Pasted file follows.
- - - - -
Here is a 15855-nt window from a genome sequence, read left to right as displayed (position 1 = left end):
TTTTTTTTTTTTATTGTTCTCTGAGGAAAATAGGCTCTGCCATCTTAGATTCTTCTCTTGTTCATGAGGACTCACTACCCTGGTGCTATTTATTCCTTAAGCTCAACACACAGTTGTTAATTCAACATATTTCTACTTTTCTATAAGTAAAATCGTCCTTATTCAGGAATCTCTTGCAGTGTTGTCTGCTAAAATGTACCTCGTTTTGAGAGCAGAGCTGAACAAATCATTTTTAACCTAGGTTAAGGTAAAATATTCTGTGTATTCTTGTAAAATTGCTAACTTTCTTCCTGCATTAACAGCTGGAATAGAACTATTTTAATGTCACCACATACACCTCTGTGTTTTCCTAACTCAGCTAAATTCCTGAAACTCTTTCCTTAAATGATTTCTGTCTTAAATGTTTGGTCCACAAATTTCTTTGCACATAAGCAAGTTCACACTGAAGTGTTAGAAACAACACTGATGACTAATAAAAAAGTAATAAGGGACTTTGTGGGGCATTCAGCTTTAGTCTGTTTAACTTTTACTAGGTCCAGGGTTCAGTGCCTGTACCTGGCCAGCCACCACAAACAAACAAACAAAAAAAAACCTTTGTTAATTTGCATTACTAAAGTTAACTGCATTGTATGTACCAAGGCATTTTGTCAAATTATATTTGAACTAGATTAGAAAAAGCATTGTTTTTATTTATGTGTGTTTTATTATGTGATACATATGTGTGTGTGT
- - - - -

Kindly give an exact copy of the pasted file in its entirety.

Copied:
Here is a 15855-nt window from a genome sequence, read left to right as displayed (position 1 = left end):
TTTTTTTTTTTTATTGTTCTCTGAGGAAAATAGGCTCTGCCATCTTAGATTCTTCTCTTGTTCATGAGGACTCACTACCCTGGTGCTATTTATTCCTTAAGCTCAACACACAGTTGTTAATTCAACATATTTCTACTTTTCTATAAGTAAAATCGTCCTTATTCAGGAATCTCTTGCAGTGTTGTCTGCTAAAATGTACCTCGTTTTGAGAGCAGAGCTGAACAAATCATTTTTAACCTAGGTTAAGGTAAAATATTCTGTGTATTCTTGTAAAATTGCTAACTTTCTTCCTGCATTAACAGCTGGAATAGAACTATTTTAATGTCACCACATACACCTCTGTGTTTTCCTAACTCAGCTAAATTCCTGAAACTCTTTCCTTAAATGATTTCTGTCTTAAATGTTTGGTCCACAAATTTCTTTGCACATAAGCAAGTTCACACTGAAGTGTTAGAAACAACACTGATGACTAATAAAAAAGTAATAAGGGACTTTGTGGGGCATTCAGCTTTAGTCTGTTTAACTTTTACTAGGTCCAGGGTTCAGTGCCTGTACCTGGCCAGCCACCACAAACAAACAAACAAAAAAAAACCTTTGTTAATTTGCATTACTAAAGTTAACTGCATTGTATGTACCAAGGCATTTTGTCAAATTATATTTGAACTAGATTAGAAAAAGCATTGTTTTTATTTATGTGTGTTTTATTATGTGATACATATGTGTGTGTGT